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GPs urged to monitor blood glucose closely when patients with diabetes quit smoking 

GPs should monitor glycaemic control extra carefully in patients with diabetes who quit smoking, according to UK experts who found patients’ blood sugar increased after they gave up the habit – regardless of whether they put on weight.

The team’s study of UK general practice records found the patients’ worsened glucose control lasted for two-to-three years after quitting.

The study – which was funded by the National Institute for Health Research School for Primary Care Research and led by Dr Deborah Lycett at Coventry University – looked at over 10,500 adult smokers with type 2 diabetes whose records were included in The Health Improvement Network database of general practice.

Just over 3,100 of the patients (29%) quit smoking and remained abstinent for at least a year.

After taking into account potential confounders, including weight gain, patients had an average 2.29mmol/mol rise in their HbA1c levels during the first year after quitting.

Their HbA1c gradually fell again thereafter, but remained elevated for another two years when compared with continuing smokers.

The researchers concluded: ‘This study has shown strong evidence that glycaemic control worsens after cessation of smoking of smoking and that this does not appear to be primarily down to increases in bodyweight that usually follow cessation.

‘A proactive review of glycaemic control and prompt adjustment of medication is needed in this patient group both before and after smoking cessation.’

Lancet Diabetes Endocrinol 2015; available online 30 April

Readers' comments (8)

  • What about when the patient has an argument, comes back from a holiday, Tesco has a flash sale, the patient is upset after a break up? The sugars will rise due to life circumstances. Give GPs a break from the monotony and respect nature's way. Diabetes is a progressive condition researchers.

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  • Rephrase this as' patients advised to monitor their blood sugar after stopping smoking and be monitored by the practice nurse/nurse practitioner.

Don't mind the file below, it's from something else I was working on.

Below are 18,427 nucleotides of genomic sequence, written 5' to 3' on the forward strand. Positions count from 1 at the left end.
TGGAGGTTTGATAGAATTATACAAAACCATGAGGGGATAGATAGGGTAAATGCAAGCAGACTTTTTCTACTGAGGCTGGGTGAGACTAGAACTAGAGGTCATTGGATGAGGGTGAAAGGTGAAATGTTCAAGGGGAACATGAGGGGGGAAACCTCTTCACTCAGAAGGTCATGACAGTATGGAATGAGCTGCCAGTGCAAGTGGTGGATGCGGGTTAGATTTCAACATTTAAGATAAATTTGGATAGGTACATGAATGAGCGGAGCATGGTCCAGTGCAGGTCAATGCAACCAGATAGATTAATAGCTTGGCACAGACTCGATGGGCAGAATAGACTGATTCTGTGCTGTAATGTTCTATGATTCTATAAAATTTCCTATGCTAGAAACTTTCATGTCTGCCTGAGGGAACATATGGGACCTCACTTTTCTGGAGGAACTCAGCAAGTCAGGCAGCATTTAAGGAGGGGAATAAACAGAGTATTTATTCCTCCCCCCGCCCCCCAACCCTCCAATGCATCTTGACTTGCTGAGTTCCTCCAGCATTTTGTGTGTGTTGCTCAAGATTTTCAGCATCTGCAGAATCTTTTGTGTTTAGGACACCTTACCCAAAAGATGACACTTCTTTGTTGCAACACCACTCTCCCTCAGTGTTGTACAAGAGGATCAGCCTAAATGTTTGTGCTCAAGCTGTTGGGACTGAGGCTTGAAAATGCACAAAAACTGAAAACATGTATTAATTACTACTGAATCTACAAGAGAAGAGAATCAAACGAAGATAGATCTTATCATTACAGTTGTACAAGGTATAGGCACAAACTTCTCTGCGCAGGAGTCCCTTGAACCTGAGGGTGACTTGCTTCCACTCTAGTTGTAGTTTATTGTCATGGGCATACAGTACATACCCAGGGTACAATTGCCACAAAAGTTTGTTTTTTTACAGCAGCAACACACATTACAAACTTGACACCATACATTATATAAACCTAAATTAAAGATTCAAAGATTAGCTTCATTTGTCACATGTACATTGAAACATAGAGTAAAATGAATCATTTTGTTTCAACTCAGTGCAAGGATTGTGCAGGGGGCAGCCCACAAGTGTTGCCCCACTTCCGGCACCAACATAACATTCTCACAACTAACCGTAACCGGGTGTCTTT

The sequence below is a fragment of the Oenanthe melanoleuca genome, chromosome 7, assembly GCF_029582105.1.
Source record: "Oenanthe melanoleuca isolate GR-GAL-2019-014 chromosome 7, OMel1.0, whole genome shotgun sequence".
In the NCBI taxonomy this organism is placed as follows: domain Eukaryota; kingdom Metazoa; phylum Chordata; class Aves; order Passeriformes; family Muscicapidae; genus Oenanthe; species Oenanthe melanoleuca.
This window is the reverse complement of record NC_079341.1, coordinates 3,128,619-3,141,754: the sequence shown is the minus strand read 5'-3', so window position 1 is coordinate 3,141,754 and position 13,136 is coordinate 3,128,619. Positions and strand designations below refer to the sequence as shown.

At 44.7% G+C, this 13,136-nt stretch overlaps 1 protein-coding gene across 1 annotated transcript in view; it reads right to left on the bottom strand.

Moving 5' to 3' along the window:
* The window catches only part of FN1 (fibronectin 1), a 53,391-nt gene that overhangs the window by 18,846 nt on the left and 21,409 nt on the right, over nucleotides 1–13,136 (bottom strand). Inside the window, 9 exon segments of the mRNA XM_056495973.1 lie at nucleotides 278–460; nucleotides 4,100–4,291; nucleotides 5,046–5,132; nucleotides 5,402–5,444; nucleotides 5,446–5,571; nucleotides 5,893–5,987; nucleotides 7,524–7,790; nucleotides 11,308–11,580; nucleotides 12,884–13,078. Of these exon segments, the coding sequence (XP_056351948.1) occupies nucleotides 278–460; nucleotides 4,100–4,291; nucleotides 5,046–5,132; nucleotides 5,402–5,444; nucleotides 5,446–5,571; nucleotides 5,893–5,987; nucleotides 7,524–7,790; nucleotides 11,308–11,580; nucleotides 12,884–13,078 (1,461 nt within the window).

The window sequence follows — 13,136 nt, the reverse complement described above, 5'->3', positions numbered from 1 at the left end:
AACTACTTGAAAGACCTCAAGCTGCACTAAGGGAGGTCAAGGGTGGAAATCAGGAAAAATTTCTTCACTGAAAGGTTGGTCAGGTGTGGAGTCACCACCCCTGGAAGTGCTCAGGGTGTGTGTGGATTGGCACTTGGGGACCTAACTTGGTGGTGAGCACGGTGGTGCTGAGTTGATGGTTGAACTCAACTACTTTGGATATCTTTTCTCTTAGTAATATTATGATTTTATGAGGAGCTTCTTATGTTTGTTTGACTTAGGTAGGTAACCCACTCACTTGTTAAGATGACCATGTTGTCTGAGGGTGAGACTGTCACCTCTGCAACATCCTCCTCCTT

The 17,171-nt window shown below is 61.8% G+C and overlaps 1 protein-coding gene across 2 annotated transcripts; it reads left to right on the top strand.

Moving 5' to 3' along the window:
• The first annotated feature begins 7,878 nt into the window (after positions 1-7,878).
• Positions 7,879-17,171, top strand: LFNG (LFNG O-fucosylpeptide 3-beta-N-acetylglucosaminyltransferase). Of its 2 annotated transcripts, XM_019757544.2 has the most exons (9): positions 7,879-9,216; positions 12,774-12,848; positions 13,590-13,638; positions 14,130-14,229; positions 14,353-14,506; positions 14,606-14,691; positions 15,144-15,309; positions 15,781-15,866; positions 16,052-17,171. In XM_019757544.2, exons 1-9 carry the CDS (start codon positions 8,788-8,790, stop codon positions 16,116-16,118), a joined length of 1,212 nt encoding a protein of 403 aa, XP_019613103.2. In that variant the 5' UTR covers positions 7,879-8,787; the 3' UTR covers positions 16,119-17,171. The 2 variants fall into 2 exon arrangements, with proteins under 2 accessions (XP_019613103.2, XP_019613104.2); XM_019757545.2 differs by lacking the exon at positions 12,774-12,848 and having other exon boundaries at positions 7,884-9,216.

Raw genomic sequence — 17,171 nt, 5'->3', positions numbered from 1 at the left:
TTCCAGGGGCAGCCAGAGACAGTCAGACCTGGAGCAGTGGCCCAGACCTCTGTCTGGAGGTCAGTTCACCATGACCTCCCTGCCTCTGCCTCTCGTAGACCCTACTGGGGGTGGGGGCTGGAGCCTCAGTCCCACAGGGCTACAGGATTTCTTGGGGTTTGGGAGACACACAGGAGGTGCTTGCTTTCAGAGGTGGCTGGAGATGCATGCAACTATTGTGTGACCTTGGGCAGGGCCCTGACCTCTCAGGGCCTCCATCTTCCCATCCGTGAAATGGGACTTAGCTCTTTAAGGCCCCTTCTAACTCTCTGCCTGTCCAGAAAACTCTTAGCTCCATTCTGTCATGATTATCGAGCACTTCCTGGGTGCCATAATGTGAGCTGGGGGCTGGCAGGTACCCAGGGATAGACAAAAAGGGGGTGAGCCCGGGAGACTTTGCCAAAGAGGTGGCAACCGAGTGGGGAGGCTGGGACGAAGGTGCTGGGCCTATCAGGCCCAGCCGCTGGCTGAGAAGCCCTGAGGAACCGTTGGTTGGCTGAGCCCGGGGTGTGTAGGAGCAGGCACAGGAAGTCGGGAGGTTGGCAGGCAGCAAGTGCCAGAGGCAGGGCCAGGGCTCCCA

We've got enough to do.

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  • Umm, 0.21% increase in average HbA1c. Please learn to statistic. Nothing to see here. Move on.

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  • "Rephrase this as' patients advised to monitor their blood sugar after stopping smoking"

    How are they supposed to do that exactly when GPs and CCGs withhold BG strips from T2 diabetics?

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  • A whole 2.29mmol/mol rise!

    This might be important in ivory-tower land but I don't think anyone in the real world will panic about this...

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  • Bob Hodges

    There's no evidence that that sort of rise in HbA1c has any impact on outcomes- neither mortality nor morbidity.

    This is the reason why Type 2 diabetics (who aren't on SU or Insulin) shouldn't be testing their blood sugars - it means nothing and only causes anxiety.

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  • can Jeremy hunt be tested for capacity

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  • Have they considered that many quitters "compensate" by an increase in food intake as their new "comforter"?
    This is almost assuredly going to lead to increase in blood glucose if only in the short term.

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